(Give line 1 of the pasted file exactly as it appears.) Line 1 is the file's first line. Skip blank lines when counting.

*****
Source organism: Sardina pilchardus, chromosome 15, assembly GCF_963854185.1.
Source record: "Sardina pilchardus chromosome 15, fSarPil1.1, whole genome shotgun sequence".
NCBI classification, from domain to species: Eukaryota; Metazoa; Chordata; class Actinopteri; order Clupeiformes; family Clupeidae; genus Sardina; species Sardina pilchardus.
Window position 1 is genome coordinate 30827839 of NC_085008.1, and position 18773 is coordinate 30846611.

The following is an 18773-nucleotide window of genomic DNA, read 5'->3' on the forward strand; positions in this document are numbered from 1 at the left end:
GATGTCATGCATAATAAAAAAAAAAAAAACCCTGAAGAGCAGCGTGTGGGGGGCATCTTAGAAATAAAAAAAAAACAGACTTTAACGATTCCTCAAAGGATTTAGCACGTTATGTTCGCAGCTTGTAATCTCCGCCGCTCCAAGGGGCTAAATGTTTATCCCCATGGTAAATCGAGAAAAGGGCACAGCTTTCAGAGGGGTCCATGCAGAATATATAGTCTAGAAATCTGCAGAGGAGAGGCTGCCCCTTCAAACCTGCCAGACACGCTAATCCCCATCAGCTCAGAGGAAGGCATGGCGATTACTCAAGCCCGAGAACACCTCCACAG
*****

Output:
Source organism: Sardina pilchardus, chromosome 15, assembly GCF_963854185.1.